• Directive respect: Egalitarian

  • ‘Respect’ has multiple senses, of which three are relevant here. One sense, that might be called ‘directive respect’, was elaborated by the late 18th century German philosopher, Immanuel Kant. For him, respect had the force of an authoritative moral instruction, a directive. Why? Kant understood that humans in their social interactions can never entirely eliminate using one another for personal benefit. When I enter a bus, I approach the conductor not out of love, affection or curiosity, but with one goal in mind: to purchase a ticket to travel. And the conductor is in the bus to do a job for the bus owner: sell tickets. All of us — the passenger, the conductor, the driver and the bus owner — relate to each other as instruments to achieve our respective ends: travel home, earn a livelihood, make profit. However, Kant argued, while this may well be so, each must also keep in mind that we are moral agents with distinct purposes, with our own subjective take on the world, with the capacity to endow the world with meaning, purpose and value. In short, we have inherent dignity that imposes limits on the extent to which we can use each other for personal benefit. I can’t treat the bus conductor as a mere thing to be pushed around, offended or humiliated, even as I buy the ticket from him. I must respect him.
  • To reiterate, the quality of dignity that inheres in a person is the ground for a moral directive not to treat someone only as an instrument to realise my purpose but also always as a person with distinct purposes of her own. Put differently, to respect others is not just to have an attitude, but also to act towards humans in a way that does not merely use them. This is what makes it a form of directive respect. In addition to being directive, Kant’s notion is also egalitarian. This is because each of us commands this respect regardless of our differential social status or position, class, gender, race, talent or achievement.
  • Directive respect: Hierarchical

  • This egalitarian feature alone differentiates it from another instance of directive respect where the quality that commands respect from others inheres not in the person qua person but in the social position she occupies or the role she performs. Thus, children must respect their fathers; wives, their husbands; servants, their masters; lower caste people, those in higher castes; and so on. Indeed, this unequal status is the original site of the idea of respect, its breeding ground. The notion of respect was for long intertwined with ideas of superiority and inferiority and had deep hierarchical overtones. Virtually indistinguishable from fear and deference, it was expressed not only in words but through silence and bodily stances. Thus, a person believed to be inferior could not call a superior by his name; could not look him in the eye; always had his or her head bowed or covered; could not touch any part of the superior person or could, at best, touch only his feet; was always to obey, do as he was told, never question or even respond.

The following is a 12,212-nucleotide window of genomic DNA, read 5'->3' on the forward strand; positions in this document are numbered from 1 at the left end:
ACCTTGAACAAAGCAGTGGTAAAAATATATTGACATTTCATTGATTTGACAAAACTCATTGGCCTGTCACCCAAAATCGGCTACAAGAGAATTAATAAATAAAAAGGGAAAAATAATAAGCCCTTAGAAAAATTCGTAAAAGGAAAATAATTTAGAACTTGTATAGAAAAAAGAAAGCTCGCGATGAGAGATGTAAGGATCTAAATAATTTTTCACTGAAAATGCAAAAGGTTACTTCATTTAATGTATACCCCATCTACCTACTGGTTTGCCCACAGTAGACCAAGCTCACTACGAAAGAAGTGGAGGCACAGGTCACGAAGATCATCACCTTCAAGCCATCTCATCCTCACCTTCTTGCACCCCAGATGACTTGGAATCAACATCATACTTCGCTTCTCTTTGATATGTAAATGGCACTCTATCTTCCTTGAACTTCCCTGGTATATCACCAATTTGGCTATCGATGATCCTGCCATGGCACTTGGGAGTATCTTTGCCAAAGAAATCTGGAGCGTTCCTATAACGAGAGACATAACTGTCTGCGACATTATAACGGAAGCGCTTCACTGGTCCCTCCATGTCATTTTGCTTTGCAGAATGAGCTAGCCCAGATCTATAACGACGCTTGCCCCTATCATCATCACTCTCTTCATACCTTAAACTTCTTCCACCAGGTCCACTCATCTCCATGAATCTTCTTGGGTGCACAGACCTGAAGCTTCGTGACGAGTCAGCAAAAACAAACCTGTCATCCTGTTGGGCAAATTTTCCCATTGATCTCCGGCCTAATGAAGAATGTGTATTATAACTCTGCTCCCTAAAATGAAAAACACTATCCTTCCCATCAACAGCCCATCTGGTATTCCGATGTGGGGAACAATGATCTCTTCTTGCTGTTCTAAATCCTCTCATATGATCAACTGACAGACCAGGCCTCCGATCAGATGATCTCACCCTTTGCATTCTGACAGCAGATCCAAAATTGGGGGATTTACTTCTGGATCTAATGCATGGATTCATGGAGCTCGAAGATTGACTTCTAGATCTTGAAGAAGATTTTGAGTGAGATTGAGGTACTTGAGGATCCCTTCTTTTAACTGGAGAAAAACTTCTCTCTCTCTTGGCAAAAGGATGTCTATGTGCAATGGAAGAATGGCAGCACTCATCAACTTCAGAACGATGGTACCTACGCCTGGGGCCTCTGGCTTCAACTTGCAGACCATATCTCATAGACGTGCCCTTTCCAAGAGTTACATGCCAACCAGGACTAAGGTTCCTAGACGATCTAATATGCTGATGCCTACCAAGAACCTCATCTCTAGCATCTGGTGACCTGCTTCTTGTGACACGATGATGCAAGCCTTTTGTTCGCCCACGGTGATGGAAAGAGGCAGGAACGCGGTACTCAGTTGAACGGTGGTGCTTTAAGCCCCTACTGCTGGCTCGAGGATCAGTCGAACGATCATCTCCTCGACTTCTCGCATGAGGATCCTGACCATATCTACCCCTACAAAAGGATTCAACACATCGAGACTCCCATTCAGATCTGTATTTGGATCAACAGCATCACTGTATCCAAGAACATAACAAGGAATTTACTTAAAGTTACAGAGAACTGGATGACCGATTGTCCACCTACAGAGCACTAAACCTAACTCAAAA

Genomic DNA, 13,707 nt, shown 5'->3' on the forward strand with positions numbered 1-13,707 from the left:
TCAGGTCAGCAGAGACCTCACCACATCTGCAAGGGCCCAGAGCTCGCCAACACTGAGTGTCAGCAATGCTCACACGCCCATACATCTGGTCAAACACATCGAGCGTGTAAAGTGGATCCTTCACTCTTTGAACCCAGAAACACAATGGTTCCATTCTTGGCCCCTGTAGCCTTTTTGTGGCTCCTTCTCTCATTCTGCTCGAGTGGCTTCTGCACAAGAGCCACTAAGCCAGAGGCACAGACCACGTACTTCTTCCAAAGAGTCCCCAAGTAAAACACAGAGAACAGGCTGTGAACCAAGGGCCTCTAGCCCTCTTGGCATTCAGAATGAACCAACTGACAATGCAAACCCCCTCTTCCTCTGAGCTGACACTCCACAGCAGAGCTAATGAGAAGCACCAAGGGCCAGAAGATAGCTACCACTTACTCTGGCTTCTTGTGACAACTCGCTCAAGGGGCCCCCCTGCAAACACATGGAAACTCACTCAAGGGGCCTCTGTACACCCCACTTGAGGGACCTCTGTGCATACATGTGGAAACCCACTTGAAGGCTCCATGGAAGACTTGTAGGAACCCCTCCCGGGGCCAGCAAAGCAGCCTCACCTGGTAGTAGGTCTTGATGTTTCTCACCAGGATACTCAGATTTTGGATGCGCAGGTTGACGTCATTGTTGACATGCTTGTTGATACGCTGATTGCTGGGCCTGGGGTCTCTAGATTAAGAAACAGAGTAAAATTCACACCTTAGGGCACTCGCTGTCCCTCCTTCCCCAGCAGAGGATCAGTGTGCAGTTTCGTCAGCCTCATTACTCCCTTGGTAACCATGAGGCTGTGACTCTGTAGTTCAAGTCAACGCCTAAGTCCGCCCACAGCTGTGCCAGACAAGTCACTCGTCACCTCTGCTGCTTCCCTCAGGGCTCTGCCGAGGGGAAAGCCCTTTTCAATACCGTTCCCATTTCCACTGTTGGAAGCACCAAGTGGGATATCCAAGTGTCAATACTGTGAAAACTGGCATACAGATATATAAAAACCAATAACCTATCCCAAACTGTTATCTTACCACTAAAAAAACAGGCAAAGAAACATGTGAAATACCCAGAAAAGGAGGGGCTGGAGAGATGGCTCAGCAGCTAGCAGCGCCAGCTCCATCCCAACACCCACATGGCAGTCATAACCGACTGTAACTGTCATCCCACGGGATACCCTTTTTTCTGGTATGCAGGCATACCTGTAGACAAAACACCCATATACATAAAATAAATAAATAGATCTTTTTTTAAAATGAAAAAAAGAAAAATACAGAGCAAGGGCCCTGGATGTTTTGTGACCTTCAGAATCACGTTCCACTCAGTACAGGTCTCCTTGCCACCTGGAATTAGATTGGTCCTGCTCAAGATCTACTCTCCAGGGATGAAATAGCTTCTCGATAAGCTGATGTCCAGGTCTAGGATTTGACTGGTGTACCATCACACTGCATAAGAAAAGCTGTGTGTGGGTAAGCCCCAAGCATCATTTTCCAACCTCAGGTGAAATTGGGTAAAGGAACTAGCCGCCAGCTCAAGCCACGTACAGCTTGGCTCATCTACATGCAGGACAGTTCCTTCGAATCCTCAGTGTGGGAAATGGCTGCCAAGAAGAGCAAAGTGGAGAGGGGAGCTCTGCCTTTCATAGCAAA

• This hierarchical notion of directive respect has not disappeared from our society (as many had hoped) and continues to permeate social relationships. But disturbingly, just when we thought that because of our anti-colonial struggle and equality-centred reform movements led by Jyotirao Phule, Mahatma Gandhi and B.R. Ambedkar, it is fading away from politics, it appears to be raising its ugly head again. Revived here is the older, deeply hierarchical idea of respect as deference which brooks no dissent, muffles voices, demands unquestioning silence from all. It is also being used to elicit obedience to a ‘supreme leader’. This appears to be happening not only in India but in many other polities of the world. I am told that many conversations between Trump loyalists and his critics come to an abrupt, screeching halt by the complaint that critics don’t respect the President. In Hungary, Prime Minister Viktor Orbán says that any attack on his policies is a sign of disrespect for Hungary. The Turkish writer, Ece Temelkuran, drew attention to similar demands by Turkish President Recep Tayyip Erdogan. When charged with rigging the polls, Mr. Erdogan claimed that this showed disrespect to the people of Turkey and their choice.
  • The hierarchical notion of respect is a one-way street and incompatible with the very idea of democracy. The egalitarian notion of respect articulated by Kant, a prefect riposte to respect as deference, is presupposed by democracies and relevant as a value in relationships among citizens but is too general to be of use in the specific context of citizen-ruler relationship. Does this mean then that respect for politicians is entirely dispensable in democracies? I don’t think so.
  • Evaluative respect